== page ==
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News and Media

News and Media

By Volunteer and Advisory Board Member Marjorie Zensen

Imagine. A beautiful Big Island Hawaiian Bay – Kailua Bay. The blue waters are so clear, and the sun is shooting beams off the mountains, competing with rain clouds (the sun  won that game!).

Kailua Pier, photo credit marinas com

It’s busy though. A cruise ship is anchored offshore with tenders ferrying its guests back and forth. Swimmers are swimming their daily laps, kayakers, paddle boards, a glass bottom boat… it’s busy but it’s early! 6:30 AM.

Drone shot of the harbor, cruise ship off shore.Drone shot of the harbor, cruise ship off shore.

Then a small boat, Tanks a Lot, set up with a dozen or so of our divers appears and ties off at a mooring ball.Captain is none other than our very own Jeff Milisen who organized this cleanup!

Drone photo of the Tanks a Lot with ODA divers onboard.Drone photo of "Tanks A Lot" - part of our "fleet"!

About the same time – ODA’s dive boat partner – the Body Glove boat, Kanoa II, usually full of tourists but now full of Hawai’i residents, pushes off Kailua Pier to make the journey to the middle of the bay, not far from Tanks a Lot (also part of the ODA flotilla).

Drone shot of the Body Glove boat in harbor.Drone shot of the Body Glove boat in harbor.

Anytime a huge, NEW project begins there is a bit of “working things out” no matter how well things are planned. And this event was no different. But from my position topside on the Body Glove boat, I  saw people come together and work very quickly through unexpected obstacles!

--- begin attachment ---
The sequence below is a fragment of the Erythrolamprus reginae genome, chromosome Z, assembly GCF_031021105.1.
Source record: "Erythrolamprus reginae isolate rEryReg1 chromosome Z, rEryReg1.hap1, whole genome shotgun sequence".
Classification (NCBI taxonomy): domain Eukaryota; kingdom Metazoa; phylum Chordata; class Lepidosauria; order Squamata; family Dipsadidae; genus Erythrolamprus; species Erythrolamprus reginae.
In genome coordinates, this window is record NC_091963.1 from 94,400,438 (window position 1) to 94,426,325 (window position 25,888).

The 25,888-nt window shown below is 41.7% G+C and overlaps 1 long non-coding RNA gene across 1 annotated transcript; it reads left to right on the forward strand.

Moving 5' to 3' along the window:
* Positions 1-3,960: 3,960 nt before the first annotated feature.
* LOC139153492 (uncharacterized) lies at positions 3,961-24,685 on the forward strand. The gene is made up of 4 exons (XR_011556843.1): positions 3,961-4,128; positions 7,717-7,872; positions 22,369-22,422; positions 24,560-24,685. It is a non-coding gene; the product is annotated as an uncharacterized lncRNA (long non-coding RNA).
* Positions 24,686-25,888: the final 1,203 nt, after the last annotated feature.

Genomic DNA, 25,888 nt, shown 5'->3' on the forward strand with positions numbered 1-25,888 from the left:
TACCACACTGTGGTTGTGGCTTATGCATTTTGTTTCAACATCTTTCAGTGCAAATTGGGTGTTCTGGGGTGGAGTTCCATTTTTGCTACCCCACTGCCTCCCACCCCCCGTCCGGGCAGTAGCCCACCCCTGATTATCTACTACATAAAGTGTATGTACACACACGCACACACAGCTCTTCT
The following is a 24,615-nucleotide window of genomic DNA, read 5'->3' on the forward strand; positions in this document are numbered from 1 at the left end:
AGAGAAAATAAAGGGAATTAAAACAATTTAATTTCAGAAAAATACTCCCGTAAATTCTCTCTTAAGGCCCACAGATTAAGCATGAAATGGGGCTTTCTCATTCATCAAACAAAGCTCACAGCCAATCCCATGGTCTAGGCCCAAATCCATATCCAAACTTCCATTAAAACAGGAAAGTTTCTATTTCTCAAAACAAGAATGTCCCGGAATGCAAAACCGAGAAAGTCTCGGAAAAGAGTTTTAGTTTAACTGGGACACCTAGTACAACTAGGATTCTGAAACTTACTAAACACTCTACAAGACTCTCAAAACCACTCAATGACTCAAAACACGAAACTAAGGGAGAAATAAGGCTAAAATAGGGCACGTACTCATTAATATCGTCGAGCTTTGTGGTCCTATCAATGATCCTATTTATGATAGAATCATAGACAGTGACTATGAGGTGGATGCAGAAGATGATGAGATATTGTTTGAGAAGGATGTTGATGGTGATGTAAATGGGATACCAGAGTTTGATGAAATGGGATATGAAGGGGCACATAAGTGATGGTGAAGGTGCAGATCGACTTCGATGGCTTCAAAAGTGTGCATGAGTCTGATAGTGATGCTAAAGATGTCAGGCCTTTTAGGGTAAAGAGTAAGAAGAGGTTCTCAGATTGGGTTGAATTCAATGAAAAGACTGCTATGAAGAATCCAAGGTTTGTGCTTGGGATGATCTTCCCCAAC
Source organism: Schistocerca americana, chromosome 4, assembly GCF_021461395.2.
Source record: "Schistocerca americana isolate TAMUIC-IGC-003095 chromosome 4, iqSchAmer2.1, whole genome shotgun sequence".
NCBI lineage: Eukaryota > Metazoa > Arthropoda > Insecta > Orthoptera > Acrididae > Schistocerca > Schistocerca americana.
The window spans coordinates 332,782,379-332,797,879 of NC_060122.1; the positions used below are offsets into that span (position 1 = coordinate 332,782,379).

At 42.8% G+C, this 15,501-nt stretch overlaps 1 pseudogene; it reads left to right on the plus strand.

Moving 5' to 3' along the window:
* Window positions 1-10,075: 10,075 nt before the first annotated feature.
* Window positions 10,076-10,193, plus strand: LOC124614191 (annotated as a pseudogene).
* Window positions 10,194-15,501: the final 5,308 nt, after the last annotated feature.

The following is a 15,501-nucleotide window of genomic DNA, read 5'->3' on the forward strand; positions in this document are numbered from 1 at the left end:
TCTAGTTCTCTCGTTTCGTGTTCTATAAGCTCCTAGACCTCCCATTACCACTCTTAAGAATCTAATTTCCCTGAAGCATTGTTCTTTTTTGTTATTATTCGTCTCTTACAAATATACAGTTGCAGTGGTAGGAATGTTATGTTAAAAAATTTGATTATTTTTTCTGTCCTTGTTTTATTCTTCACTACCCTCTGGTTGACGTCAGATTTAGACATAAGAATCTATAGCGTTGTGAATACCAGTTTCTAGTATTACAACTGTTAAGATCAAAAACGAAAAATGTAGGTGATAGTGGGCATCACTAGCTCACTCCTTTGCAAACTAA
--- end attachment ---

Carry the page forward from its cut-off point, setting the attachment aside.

Volunteers this day were: Taylor Altshule, Adam Beckman, Michael Bell, Jeremie Betts, Maggie Brown, Juan Chacin, Erin Clement, Kay Cooper, Stephen Coughlin, Jacques Delorme, Mark DeMoss, Mark England, Andy Feiferak, Chris Funada, Camilo Giorgio-Macera, Maile Goss, Morgan Henfy, Mark Hurtado, Shaylee King, Tyler Korte, Joshua Lambus, Kelly Logigian, Leao Manso, Jeff Milisen, Sarah Milisen, Sage Nicholson, Calvin Otis, Cuyler Peck, Elias Roberts, Sascha Ronin, Mikena Shay, Shari Sickso, Alex Skidmore, Teyvin Spinney-Kuahula, Stephen Sulivan, Brian Sward, Erika Wallar, Tony White, Marjorie Zensen and Harmon.

Soon divers on board Tanks a Lot were jumping overboard. Why? Now this is the sad part! Our goal was to pull up at least 60 tires that lay scattered on the ocean floor. (If you didn’t read Part 1 of this venture, written by Jeff Milisen, please do so! He spearheaded this clean up and has his own story to tell.) The snorkelers aboard our group’s other boat Kanoa II waited somewhat impatiently for the first lift bag to appear and as soon as it did, snorkelers were off to retrieve it and the tires that were being pulled up underneath the bag.

Then another lift bag popped up and another and another. Some bags had one massive tire or two or five! No matter the number, it was not easy for the snorkelers to corral them into groups and secure them.

Snorkler moving one tire.
Managing 2 tires!
Volunteers wrangle 5 tires!

Body Glove employees manned lines from the boat to help secure bundle of tires  while others watched for more lift bags and kept an eye out for safety. Again, it took a bit to fine tune what needed to be done and there was some trial and error, but things were going smoothly. And everyone was safe.